The City of Dawn

Following a last minute change of plans, which I hope will be the norm during this trip, in keeping in line with the idea of freedom, instead of Peru I went to Mexico.

There is a hidden door between Brussels and Latin America. This door is provided by Jetairfly – this company has a flight from Brussels to Cancún that at times is ridiculously discounted. I have already taken this door twice before, to go to Yucatán in 2009 and to Cuba in 2011, and I couldn’t resist taking it this time as well.

My first port of call was Tulum, a small town about 120 km to the South of Cancún along the Riviera Maya. There was a good reason for me to go to Tulum. Four years ago on my last day before flying away I went to cenotes of Valladolid, then to the ancient site of Coba and planned to end the day by seeing the ruins in Tulum. However the door was closed right in front of me, about half an hour earlier than it was supposed to, leaving me fuming about the injustice. I promised myself to come back. And here I am!

Such moments happen from time to time as you travel. In 2005 we climbed for several hours the steep ridge of a mountain in Santorini, hoping to see the Ancient Thira, located on its top, which supposedly gave rise to the legend of Atlantis. Little did we know that the Greeks decided to give themselves a holiday, which we only discovered at the very door! A couple of days later we refused to give up, rented a scooter and climbed the other side of the mountain, on a winding mountain road, where the gravity seemed to barely hold us. The view of the Aegean from the top was ever so sweet.

Another time I pedalled for several hours from Stennes megaliths to Scara Brae on the Mainland of Orkney, all across the Western side of the island. Sweaty and excited, I entered the reception of the site, where it was cheerfully announced to me that the site is closed, 15 minutes before the official closing time. No argument could break the Northern respect to the rules. I did take a peek at the site anyway, from the side of the sea, where it is only guarded by a steep physical wall.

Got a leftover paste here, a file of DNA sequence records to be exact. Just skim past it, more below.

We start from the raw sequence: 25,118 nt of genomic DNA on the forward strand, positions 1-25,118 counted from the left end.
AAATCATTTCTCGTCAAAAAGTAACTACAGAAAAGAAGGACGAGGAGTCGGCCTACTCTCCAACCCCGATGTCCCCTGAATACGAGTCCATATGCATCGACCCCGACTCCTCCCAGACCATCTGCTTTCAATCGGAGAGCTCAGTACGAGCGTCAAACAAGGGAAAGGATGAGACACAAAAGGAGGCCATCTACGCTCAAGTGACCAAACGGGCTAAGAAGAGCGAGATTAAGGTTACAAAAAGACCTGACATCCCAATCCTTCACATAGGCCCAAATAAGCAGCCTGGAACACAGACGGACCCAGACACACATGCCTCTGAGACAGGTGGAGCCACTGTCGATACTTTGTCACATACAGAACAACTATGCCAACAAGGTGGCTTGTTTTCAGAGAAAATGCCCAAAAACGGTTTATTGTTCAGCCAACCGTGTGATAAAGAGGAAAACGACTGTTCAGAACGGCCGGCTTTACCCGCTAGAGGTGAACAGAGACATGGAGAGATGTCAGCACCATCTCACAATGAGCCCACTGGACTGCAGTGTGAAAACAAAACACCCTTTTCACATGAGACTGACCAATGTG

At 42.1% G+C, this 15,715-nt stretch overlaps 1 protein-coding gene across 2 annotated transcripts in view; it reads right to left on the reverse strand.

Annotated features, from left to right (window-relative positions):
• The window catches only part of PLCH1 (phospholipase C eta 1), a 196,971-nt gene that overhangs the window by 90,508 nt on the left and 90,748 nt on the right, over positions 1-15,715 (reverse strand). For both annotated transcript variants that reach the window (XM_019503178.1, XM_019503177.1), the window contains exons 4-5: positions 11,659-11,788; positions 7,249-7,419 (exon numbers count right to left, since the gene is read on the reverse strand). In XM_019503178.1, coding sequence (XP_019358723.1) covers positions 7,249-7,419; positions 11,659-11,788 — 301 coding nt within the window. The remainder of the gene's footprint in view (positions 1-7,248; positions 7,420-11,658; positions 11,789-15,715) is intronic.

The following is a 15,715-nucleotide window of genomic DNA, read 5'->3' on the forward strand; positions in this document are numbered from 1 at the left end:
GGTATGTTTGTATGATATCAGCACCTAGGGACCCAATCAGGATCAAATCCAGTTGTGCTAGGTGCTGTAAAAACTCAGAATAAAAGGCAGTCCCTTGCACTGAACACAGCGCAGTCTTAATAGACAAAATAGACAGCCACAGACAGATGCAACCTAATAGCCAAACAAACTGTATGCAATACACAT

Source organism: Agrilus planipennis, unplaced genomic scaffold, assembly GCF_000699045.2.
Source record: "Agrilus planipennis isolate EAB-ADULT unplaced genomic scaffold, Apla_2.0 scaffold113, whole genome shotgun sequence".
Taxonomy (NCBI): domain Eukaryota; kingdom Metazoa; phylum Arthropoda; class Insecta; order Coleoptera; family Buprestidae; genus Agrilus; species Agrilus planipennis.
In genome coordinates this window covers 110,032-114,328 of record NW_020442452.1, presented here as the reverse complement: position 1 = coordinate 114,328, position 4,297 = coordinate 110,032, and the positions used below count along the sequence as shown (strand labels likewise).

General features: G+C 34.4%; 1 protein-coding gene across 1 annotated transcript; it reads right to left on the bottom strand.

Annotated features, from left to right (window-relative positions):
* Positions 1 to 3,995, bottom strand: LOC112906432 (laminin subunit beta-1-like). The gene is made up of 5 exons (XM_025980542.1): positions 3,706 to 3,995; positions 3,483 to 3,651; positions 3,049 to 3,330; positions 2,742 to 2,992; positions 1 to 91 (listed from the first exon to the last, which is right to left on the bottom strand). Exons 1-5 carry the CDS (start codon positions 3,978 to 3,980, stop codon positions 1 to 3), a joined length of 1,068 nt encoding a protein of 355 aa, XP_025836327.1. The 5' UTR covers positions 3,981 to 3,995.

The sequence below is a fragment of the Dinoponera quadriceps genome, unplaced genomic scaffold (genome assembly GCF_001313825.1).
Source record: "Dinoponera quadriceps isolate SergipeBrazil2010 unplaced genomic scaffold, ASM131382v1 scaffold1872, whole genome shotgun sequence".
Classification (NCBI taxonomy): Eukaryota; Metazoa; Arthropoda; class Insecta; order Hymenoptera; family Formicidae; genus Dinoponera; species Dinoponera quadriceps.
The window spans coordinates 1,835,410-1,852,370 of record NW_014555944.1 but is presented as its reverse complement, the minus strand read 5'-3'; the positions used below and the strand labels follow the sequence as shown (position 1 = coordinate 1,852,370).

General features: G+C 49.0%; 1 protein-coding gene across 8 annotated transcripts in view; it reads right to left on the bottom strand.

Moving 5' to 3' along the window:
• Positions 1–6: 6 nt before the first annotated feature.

The Mayan guard tower oversees the turquoise Caribbean from the heights of Tulum:

Tulum was a Mayan trading post on the Eastern shore of Yucatán. At a certain moment, after the decline of Chechen Itza and Mayapan, it became rather important politically. The Spaniards encountered it at this very moment of its political importance.

I got a bike in my hotel, which came in very handy, given how the local government has installed wonderfully playful bike paths leading towards the ruins and to the beach

The little arch which one passes to enter the ancient Tulum, typically triangled à la Maya

The tourists fill the ancient site

This is the view of the main building, El Castillo (The Castle). The main religious ceremonies took place in the small room on the top floor. On the left of this photo one can see the Temple of the Descending God, so named after the image on its front panel. It is interesting due to the two small orifices that exist in its otherwise monolithic stone. On the days of the summer and winter solstice, the first ray of the morning Sun pierces either one or the other of these two openings, thus lighting the darkness over Tulum. The Mayan name of the place – Zama – actually means Dawn.

The guard tower from the other side. Of the old Mayan cities, Tulum is a rare one located on the sea shore. The Maya never discovered large ships, otherwise who knows perhaps we would be living in a Maya-conquered Europe. They had low rise boats, which could only be used along the shores, without venturing into the open ocean.

This beach straight out of paradise accompanies the ancient city

A local observes the scene

This part of the beach is closed to visitors – due to the nesting of turtles

And this is the very door through which I looked bitterly four years ago at the unreachable Tulum

Tulum was a nice place to unwind for a bit before moving on. In fact I am writing this in Flores, Guatemala. I realise that I have fallen behind a bit on this blog in comparison with the Russian version. More to come!

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